Writing is one of the most important skills a child will acquire as a student—and also one of the most difficult to master.
If you’re the parent of a college-bound student, you know well all that goes into the college admissions process. From taking the SAT or ACT to the researching of colleges, there’s a lot to do in a relatively short amount of time. But what about the application essay? “If the college to which your teen is applying requires or strongly recommends that he or she write an essay, there are a number of things your teen can do to put his or her best foot forward,” says Eileen Huntington of Huntington Learning Center. Here are five tips:
If your senior is preparing application packages for college next fall, holiday break is a great opportunity to put the finishing touches on some of the more personal elements—like the application essay. The college application essay is easily one of the most important pieces your teen will ever write, and Eileen Huntington, Co-founder and CEO of Huntington Learning Center says that students should give it the attention and care it deserves. “Essays that are well written and sincere give admissions officers a glimpse into who an applicant is ‘off paper’,” she says. As teens prepare to send in their applications in the new year, Huntington encourages them to use the downtime of holiday break to polish their application essays. Here are several tips as they do so:
No matter what age your child is, communication is an essential skill. It helps children confirm their understanding of what they are supposed to learn in the classroom, collaborate effectively with other students and people, advocate for themselves, and of course, create clear, effective written work. How can you help your child strengthen those verbal and nonverbal communication skills? Here are several tips:
A lot changes when students transition into high school and one skill that becomes more important than ever is that of note-taking. “In high school, students are expected to become proficient note-takers, and those notes will become essential study tools that they use to review material for quizzes and tests,” says Co-Founder Eileen Huntington of Huntington Learning Center. “Note-taking should augment student learning and help students recall difficult concepts more easily and remember what teachers teach. Our goal when working with students is to share some of the basics that will help them retain what they learn and study smarter.”
Dr. Ray Huntington of the Huntington Learning Center urges parents to engage their children in learning activities to avoid summer regression. Put simply, summer regression is the loss of academic knowledge gained throughout the school year. “Learning loss or the ‘summer slide’ among students over summer break is a very real problem that we see often,” says Huntington, adding that most students can lose several months of grade-level equivalency in math and reading achievement during this period. He offers several ways for parents to help minimize summer regression.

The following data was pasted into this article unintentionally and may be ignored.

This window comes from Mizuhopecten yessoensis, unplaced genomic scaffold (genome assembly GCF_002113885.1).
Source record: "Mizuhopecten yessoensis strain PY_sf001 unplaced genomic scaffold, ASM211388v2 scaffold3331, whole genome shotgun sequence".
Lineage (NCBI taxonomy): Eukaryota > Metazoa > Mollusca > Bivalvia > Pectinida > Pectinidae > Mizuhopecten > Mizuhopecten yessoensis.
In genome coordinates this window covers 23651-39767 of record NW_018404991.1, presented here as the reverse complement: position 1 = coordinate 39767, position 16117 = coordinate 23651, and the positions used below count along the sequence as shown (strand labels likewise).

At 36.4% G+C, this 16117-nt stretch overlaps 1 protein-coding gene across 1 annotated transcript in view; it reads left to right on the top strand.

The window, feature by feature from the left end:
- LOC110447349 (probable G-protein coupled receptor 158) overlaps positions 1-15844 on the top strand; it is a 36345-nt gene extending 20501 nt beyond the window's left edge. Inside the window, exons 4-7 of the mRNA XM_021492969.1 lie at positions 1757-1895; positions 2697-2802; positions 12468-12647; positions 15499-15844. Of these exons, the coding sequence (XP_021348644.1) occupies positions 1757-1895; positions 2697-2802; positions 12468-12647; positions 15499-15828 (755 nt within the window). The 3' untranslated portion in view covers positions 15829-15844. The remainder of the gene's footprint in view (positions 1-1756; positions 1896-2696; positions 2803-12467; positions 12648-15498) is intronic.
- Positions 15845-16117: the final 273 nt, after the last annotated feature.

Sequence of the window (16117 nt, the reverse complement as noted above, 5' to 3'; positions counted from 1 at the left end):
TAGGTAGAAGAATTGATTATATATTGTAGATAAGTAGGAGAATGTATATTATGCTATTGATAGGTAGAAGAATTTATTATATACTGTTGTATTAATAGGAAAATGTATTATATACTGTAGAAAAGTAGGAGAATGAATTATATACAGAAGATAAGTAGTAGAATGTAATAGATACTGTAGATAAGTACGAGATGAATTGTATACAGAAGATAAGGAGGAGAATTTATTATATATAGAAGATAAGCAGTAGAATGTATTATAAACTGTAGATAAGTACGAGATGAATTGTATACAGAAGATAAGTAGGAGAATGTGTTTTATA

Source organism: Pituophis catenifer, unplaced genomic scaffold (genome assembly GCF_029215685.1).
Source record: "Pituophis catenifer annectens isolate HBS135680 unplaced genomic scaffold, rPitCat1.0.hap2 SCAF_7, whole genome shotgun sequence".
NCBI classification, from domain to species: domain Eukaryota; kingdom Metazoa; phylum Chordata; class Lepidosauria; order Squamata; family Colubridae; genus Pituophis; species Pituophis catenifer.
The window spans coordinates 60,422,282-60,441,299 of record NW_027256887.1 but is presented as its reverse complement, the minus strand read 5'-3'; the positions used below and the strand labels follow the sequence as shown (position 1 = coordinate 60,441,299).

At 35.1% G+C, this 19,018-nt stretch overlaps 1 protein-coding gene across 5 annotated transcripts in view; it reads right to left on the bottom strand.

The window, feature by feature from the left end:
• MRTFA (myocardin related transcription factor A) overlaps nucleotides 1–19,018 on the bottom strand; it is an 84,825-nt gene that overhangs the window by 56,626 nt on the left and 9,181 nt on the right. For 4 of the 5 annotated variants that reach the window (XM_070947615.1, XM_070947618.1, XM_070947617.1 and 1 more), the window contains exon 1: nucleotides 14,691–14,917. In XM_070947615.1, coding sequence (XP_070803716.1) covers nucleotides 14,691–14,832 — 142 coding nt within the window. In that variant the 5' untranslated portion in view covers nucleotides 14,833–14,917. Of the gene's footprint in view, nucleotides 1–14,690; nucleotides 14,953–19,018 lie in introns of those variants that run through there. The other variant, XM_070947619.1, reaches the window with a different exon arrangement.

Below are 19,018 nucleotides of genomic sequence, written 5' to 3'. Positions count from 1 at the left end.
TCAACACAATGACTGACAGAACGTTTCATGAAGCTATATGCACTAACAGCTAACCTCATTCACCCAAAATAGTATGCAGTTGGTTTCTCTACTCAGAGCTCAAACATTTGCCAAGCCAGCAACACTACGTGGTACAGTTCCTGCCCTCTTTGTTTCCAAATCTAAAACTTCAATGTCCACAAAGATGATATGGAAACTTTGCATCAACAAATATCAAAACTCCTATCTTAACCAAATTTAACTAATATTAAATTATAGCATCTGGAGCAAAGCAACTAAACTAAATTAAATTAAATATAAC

It’s summer break, which means relaxing, recharging and plenty of fun for students. Even though your child is probably eager to toss the backpack into a closet until September, Eileen Huntington, Co-founder of the Huntington Learning Center encourages parents to develop a summer learning schedule that will deter regression (learning loss), and maintain a schedule. “There are many advantages to incorporating a little structure into your child’s summer schedule,” says Huntington. “Children who continue to exercise their brains have a far easier time going back to school in the fall, plus, keeping the mind active during break can remind children about the fun of learning.
To build a foundation for college and career readiness, students need to learn to use writing as a way of offering and supporting opinions, demonstrating understanding of the subjects they are studying, and conveying real and imagined experiences and events.
It's a common problem among students: summertime regression. Studies show that most students lose at least some knowledge that they gained during the school year over the course of summer vacation. According to Eileen Huntington, co-founder of the Huntington Learning Center, a little effort can go a long way when it comes to helping children avoid significant regression during the summer months. "It doesn't take eight hours a day of studying for your child to stay fresh," says Huntington. "Try projects and activities that make learning fun."
Is it possible to be a top student and a terrible test-taker? Many parents and caregivers would answer a resounding "yes" when speaking of their own children. And they may be especially worried in the springtime, when many schools use tests to determine which students will graduate and move on to the next grade. But with careful preparation and strong test-taking skills, all students can take positive steps to improve their scores. Here are some tips: